“The Parojinog provocation” was first published in the Philippine Daily Inquirer on August 19, 2017.
Frustration with a judicial system that did not deliver justice drove many to support Rodrigo Duterte’s presidential bid. But many have recoiled at the postelection surge in unresolved killings by police forces and freelance vigilantes. As in Aesop’s fable, the frogs who accepted a crocodile king to discipline their divided and dysfunctional colony discovered that a ruler’s unrestrained power to exterminate the guilty also risked extinguishing the innocent.
The government’s predawn assault on the homes of Ozamiz City Mayor Reynaldo Parojinog on July 30 produced 16 fatalities (including the mayor and his wife, sister, brother and nephew) and sharpened the dilemma that President Duterte posed for many voters. Those vulnerable to the clan’s power probably felt liberated and relieved, even if they objected in principle to EJK. Reflective of this dilemma was Sen. Panfilo Lacson’s ambivalence on whether to conduct a Senate inquiry into the matter.
Octavio Parojinog rose to power in the 1980s as the founder of the Kuratong Baleleng, a government-backed anticommunist militia group. Tolerated as a vigilante group, the Kuratong turned to extortion, armed robbery and kidnapping for ransom, provoking criminal charges and armed clashes with the police. Octavio was killed in 1990 while resisting arrest; charges against his sons, Renato, Ricardo and Reynaldo, were dismissed for lack of evidence.
Whether admired as Robin Hood figures or feared as a Mafia family, the Parojinogs remained dominant in their province and easily diversified into politics, also a potentially lucrative undertaking. In 2001 Renato won a provincial board seat and Reynaldo became mayor of Ozamiz. Third-generation descendants subsequently won city and provincial elections. Mayor Reynaldo and his daughter, Vice Mayor Nova Princess, were charged with corruption in 2008 and ordered arrested in 2016. The charges were dismissed only a year later.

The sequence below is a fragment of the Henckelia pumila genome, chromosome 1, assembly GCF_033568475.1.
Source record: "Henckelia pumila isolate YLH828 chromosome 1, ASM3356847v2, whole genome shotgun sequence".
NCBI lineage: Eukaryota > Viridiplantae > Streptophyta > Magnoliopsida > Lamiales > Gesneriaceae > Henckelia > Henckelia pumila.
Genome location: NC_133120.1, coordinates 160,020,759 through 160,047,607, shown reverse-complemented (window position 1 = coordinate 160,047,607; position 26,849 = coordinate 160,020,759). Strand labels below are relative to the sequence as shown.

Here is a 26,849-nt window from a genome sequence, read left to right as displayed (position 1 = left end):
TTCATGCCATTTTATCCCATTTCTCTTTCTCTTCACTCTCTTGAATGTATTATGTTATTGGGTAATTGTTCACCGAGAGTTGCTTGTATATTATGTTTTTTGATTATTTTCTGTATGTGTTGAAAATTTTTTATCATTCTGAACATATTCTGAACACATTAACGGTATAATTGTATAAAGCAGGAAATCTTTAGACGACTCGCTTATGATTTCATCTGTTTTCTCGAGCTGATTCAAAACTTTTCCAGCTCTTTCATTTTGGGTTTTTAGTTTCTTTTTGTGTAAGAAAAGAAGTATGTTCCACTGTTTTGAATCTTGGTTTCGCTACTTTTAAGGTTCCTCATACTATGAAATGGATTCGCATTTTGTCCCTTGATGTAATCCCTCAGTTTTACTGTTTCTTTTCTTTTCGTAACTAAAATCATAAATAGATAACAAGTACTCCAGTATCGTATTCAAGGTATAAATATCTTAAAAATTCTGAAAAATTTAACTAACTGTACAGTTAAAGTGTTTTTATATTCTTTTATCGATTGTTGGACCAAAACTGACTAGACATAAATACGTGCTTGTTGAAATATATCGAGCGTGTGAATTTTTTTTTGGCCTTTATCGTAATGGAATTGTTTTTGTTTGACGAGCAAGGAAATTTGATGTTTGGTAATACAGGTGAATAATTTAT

As chief superintendent and head of the Presidential Anti-Crime Commission, Lacson led Task Force Habagat that engaged and killed 11 Kuratong gang members in 1991. The victims’ families denounced the operation as a “rubout.” Charges filed against Lacson and his men reached the Supreme Court but were dismissed in 2002.
Despite the similarities with the killing of Albuera Mayor Rolando Espinosa—operations conducted in the dead of night, missing or nonfunctioning surveillance cameras—Lacson was inclined to see the action against the Parojinogs as aboveboard. But he was categorical in condemning the killing of Espinosa as premeditated murder and the downgrading to homicide of the charges filed against Supt. Marvin Marcos and his men. Mayor Parojinog, he observed, was not killed in a jail cell.
Mayor Parojinog reportedly had the inside track for the governor’s seat in the next election. Even those concerned about EJK recognized that further consolidation of the family’s grip on provincial politics would likely doom any criminal case lodged against its members. This pragmatic assessment argued for quietly accepting the summary execution of notorious criminals, rather than depending for justice on our fragile legal institutions. But who will make the call on who deserves EJK? As Joaquin Bernas, SJ, used to say, “The King should have this power, if I am King.”
Senior administration officials appear recently to have rediscovered the Constitution. Defending Superintendent Marcos, Presidential Legal Counsel Salvador Panelo admonished critics to observe “the constitutional presumption of innocence,” a line also taken by the PNP chief, Ronald dela Rosa. Allegations of Davao City Mayor Paolo Duterte’s involvement in Bureau of Customs corruption involving drugs did not prompt Mr. Duterte to call for the investigation of the case; he asked to see the evidence proving his son’s guilt.
We should welcome the administration’s appeal to constitutional rights, due process, and credible evidence. It has not been as zealous about meeting these standards before executing suspects in drug crimes. It has insisted that it must privilege the rights of the innocent over those of criminals. But, as pointed out with greater eloquence by St. Thomas More, rejecting the laws that protect the rights of the guilty deprives the innocent of their protection.
Granting the government the power to choose whose rights deserve respect slides us back to Square 1: an unjust judicial system giving impunity to the powerful—the problem that voters had hoped the Duterte presidency would correct. ###